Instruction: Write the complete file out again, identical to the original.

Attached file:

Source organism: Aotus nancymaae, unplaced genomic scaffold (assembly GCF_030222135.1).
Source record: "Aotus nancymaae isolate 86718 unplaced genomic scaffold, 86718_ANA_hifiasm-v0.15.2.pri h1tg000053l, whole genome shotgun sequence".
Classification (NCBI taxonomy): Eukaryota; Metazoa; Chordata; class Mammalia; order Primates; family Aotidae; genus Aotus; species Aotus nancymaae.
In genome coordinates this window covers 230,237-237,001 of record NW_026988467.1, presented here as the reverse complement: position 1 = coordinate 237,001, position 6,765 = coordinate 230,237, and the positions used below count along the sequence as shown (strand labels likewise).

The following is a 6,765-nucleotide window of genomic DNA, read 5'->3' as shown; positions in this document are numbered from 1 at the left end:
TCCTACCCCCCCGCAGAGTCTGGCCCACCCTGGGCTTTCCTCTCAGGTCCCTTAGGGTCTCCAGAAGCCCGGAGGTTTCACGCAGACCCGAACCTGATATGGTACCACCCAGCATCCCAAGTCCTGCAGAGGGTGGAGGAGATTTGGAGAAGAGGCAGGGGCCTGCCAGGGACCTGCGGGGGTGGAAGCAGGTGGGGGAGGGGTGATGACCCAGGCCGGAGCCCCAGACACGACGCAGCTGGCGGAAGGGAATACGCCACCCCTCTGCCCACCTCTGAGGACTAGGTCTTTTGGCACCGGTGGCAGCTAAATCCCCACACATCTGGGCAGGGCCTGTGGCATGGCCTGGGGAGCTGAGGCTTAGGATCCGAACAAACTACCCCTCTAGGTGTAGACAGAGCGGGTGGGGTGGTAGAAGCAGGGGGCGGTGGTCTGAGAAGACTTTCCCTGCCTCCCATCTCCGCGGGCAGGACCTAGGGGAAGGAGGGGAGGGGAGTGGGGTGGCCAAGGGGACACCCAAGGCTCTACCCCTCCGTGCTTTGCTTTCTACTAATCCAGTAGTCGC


Source organism: Aotus nancymaae, unplaced genomic scaffold (assembly GCF_030222135.1).
Source record: "Aotus nancymaae isolate 86718 unplaced genomic scaffold, 86718_ANA_hifiasm-v0.15.2.pri h1tg000053l, whole genome shotgun sequence".
Classification (NCBI taxonomy): Eukaryota; Metazoa; Chordata; class Mammalia; order Primates; family Aotidae; genus Aotus; species Aotus nancymaae.
In genome coordinates this window covers 230,237-237,001 of record NW_026988467.1, presented here as the reverse complement: position 1 = coordinate 237,001, position 6,765 = coordinate 230,237, and the positions used below count along the sequence as shown (strand labels likewise).

The following is a 6,765-nucleotide window of genomic DNA, read 5'->3' as shown; positions in this document are numbered from 1 at the left end:
TCCTACCCCCCCGCAGAGTCTGGCCCACCCTGGGCTTTCCTCTCAGGTCCCTTAGGGTCTCCAGAAGCCCGGAGGTTTCACGCAGACCCGAACCTGATATGGTACCACCCAGCATCCCAAGTCCTGCAGAGGGTGGAGGAGATTTGGAGAAGAGGCAGGGGCCTGCCAGGGACCTGCGGGGGTGGAAGCAGGTGGGGGAGGGGTGATGACCCAGGCCGGAGCCCCAGACACGACGCAGCTGGCGGAAGGGAATACGCCACCCCTCTGCCCACCTCTGAGGACTAGGTCTTTTGGCACCGGTGGCAGCTAAATCCCCACACATCTGGGCAGGGCCTGTGGCATGGCCTGGGGAGCTGAGGCTTAGGATCCGAACAAACTACCCCTCTAGGTGTAGACAGAGCGGGTGGGGTGGTAGAAGCAGGGGGCGGTGGTCTGAGAAGACTTTCCCTGCCTCCCATCTCCGCGGGCAGGACCTAGGGGAAGGAGGGGAGGGGAGTGGGGTGGCCAAGGGGACACCCAAGGCTCTACCCCTCCGTGCTTTGCTTTCTACTAATCCAGTAGTCGC